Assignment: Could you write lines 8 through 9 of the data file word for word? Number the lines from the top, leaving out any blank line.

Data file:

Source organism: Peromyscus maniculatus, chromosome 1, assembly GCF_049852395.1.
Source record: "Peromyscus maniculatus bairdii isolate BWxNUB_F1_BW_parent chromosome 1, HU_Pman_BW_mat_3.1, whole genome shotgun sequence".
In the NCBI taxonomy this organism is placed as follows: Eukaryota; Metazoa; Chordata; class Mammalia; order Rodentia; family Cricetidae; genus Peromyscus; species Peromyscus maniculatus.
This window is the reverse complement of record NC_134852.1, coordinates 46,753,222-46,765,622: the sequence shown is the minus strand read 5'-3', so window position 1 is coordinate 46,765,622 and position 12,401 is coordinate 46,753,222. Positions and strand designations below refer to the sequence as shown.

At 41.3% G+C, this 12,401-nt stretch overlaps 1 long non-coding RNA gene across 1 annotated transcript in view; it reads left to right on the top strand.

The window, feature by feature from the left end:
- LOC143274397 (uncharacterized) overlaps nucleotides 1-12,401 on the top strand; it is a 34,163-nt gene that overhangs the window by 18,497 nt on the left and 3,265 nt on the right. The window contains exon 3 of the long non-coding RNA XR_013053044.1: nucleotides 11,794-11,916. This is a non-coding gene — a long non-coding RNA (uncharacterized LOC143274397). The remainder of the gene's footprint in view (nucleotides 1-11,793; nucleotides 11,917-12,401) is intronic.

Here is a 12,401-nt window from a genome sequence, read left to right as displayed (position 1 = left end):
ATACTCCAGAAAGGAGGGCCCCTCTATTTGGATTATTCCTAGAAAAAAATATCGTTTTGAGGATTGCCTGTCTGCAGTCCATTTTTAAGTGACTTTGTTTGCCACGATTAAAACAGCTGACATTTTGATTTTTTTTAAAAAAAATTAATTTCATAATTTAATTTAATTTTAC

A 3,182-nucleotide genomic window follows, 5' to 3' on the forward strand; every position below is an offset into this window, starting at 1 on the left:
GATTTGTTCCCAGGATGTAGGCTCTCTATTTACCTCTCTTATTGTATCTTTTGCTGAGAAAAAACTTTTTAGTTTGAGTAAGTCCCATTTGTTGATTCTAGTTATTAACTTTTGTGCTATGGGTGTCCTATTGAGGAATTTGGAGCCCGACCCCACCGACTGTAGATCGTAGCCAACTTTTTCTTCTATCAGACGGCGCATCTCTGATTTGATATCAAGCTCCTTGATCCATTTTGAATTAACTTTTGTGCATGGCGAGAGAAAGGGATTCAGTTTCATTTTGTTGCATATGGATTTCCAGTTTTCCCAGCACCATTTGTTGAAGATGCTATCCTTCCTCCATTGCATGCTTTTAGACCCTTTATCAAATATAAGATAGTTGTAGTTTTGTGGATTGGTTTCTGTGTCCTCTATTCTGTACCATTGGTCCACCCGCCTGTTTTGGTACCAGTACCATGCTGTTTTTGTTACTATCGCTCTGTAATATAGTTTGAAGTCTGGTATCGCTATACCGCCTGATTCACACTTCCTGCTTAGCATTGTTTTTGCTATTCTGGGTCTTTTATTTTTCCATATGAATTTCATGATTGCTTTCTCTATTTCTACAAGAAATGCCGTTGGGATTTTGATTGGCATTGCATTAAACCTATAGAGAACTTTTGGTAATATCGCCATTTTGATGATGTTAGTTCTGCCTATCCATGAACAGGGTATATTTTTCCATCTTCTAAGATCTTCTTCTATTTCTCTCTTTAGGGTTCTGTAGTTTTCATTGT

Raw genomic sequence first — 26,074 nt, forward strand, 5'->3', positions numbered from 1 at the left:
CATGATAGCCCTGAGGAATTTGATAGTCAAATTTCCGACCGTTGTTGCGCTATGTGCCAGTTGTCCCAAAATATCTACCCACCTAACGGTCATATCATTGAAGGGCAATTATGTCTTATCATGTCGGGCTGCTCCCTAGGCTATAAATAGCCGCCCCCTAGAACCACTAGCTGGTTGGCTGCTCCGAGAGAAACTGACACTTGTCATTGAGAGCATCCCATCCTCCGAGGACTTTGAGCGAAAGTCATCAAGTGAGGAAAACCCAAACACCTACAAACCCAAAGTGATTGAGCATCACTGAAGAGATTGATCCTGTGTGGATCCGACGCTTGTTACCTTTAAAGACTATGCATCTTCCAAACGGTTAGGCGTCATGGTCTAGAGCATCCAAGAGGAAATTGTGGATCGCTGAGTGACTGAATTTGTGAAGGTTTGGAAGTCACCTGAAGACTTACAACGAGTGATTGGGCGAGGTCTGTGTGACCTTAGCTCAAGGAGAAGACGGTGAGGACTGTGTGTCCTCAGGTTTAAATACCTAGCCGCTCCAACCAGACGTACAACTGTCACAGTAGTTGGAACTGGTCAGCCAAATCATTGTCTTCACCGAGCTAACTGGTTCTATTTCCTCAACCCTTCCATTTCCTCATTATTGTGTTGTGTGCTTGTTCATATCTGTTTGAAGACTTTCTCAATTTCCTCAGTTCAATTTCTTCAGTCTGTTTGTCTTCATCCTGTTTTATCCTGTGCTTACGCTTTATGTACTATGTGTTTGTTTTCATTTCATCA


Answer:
Here is a 12,401-nt window from a genome sequence, read left to right as displayed (position 1 = left end):
ATACTCCAGAAAGGAGGGCCCCTCTATTTGGATTATTCCTAGAAAAAAATATCGTTTTGAGGATTGCCTGTCTGCAGTCCATTTTTAAGTGACTTTGTTTGCCACGATTAAAACAGCTGACATTTTGATTTTTTTTAAAAAAAATTAATTTCATAATTTAATTTAATTTTAC